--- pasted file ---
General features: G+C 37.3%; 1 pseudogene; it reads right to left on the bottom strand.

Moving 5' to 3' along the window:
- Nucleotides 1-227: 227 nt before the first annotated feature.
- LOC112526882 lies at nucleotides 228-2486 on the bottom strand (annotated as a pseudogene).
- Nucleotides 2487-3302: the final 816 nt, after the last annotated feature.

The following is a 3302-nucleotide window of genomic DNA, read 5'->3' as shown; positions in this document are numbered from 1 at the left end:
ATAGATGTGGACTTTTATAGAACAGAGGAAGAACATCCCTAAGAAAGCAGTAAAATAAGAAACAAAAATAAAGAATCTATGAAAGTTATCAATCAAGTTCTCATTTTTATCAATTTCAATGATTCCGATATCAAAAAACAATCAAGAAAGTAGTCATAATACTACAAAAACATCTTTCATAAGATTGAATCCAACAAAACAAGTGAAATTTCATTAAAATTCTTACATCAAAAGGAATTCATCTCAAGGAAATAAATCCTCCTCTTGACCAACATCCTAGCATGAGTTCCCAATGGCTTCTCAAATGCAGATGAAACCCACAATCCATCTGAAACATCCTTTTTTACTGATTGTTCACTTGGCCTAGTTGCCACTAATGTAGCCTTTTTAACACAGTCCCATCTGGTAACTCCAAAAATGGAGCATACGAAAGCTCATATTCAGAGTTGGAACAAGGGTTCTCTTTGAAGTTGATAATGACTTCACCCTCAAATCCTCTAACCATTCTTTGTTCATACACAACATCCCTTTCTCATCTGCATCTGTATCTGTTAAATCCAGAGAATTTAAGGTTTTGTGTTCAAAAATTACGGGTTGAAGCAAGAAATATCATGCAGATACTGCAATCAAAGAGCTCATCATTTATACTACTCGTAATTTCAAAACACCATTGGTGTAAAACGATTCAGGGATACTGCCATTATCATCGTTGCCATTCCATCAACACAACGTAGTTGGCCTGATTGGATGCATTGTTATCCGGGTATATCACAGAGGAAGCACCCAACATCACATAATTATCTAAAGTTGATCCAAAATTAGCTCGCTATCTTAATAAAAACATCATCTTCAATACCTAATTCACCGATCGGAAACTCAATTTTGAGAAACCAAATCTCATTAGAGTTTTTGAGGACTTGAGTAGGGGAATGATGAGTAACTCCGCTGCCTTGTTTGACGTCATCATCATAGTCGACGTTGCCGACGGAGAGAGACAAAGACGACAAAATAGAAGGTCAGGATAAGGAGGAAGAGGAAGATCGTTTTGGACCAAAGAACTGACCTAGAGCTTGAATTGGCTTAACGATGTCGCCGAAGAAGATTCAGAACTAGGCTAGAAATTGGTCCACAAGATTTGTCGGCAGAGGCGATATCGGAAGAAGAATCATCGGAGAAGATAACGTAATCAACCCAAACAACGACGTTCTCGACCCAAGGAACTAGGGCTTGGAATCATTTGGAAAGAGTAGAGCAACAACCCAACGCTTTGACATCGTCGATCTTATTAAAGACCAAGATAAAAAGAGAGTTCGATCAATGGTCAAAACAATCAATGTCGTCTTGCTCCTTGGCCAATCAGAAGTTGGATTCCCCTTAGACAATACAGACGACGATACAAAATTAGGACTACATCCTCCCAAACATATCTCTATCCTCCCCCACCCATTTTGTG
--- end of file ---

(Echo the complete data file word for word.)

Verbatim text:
General features: G+C 37.3%; 1 pseudogene; it reads right to left on the bottom strand.

Moving 5' to 3' along the window:
- Nucleotides 1-227: 227 nt before the first annotated feature.
- LOC112526882 lies at nucleotides 228-2486 on the bottom strand (annotated as a pseudogene).
- Nucleotides 2487-3302: the final 816 nt, after the last annotated feature.

The following is a 3302-nucleotide window of genomic DNA, read 5'->3' as shown; positions in this document are numbered from 1 at the left end:
ATAGATGTGGACTTTTATAGAACAGAGGAAGAACATCCCTAAGAAAGCAGTAAAATAAGAAACAAAAATAAAGAATCTATGAAAGTTATCAATCAAGTTCTCATTTTTATCAATTTCAATGATTCCGATATCAAAAAACAATCAAGAAAGTAGTCATAATACTACAAAAACATCTTTCATAAGATTGAATCCAACAAAACAAGTGAAATTTCATTAAAATTCTTACATCAAAAGGAATTCATCTCAAGGAAATAAATCCTCCTCTTGACCAACATCCTAGCATGAGTTCCCAATGGCTTCTCAAATGCAGATGAAACCCACAATCCATCTGAAACATCCTTTTTTACTGATTGTTCACTTGGCCTAGTTGCCACTAATGTAGCCTTTTTAACACAGTCCCATCTGGTAACTCCAAAAATGGAGCATACGAAAGCTCATATTCAGAGTTGGAACAAGGGTTCTCTTTGAAGTTGATAATGACTTCACCCTCAAATCCTCTAACCATTCTTTGTTCATACACAACATCCCTTTCTCATCTGCATCTGTATCTGTTAAATCCAGAGAATTTAAGGTTTTGTGTTCAAAAATTACGGGTTGAAGCAAGAAATATCATGCAGATACTGCAATCAAAGAGCTCATCATTTATACTACTCGTAATTTCAAAACACCATTGGTGTAAAACGATTCAGGGATACTGCCATTATCATCGTTGCCATTCCATCAACACAACGTAGTTGGCCTGATTGGATGCATTGTTATCCGGGTATATCACAGAGGAAGCACCCAACATCACATAATTATCTAAAGTTGATCCAAAATTAGCTCGCTATCTTAATAAAAACATCATCTTCAATACCTAATTCACCGATCGGAAACTCAATTTTGAGAAACCAAATCTCATTAGAGTTTTTGAGGACTTGAGTAGGGGAATGATGAGTAACTCCGCTGCCTTGTTTGACGTCATCATCATAGTCGACGTTGCCGACGGAGAGAGACAAAGACGACAAAATAGAAGGTCAGGATAAGGAGGAAGAGGAAGATCGTTTTGGACCAAAGAACTGACCTAGAGCTTGAATTGGCTTAACGATGTCGCCGAAGAAGATTCAGAACTAGGCTAGAAATTGGTCCACAAGATTTGTCGGCAGAGGCGATATCGGAAGAAGAATCATCGGAGAAGATAACGTAATCAACCCAAACAACGACGTTCTCGACCCAAGGAACTAGGGCTTGGAATCATTTGGAAAGAGTAGAGCAACAACCCAACGCTTTGACATCGTCGATCTTATTAAAGACCAAGATAAAAAGAGAGTTCGATCAATGGTCAAAACAATCAATGTCGTCTTGCTCCTTGGCCAATCAGAAGTTGGATTCCCCTTAGACAATACAGACGACGATACAAAATTAGGACTACATCCTCCCAAACATATCTCTATCCTCCCCCACCCATTTTGTG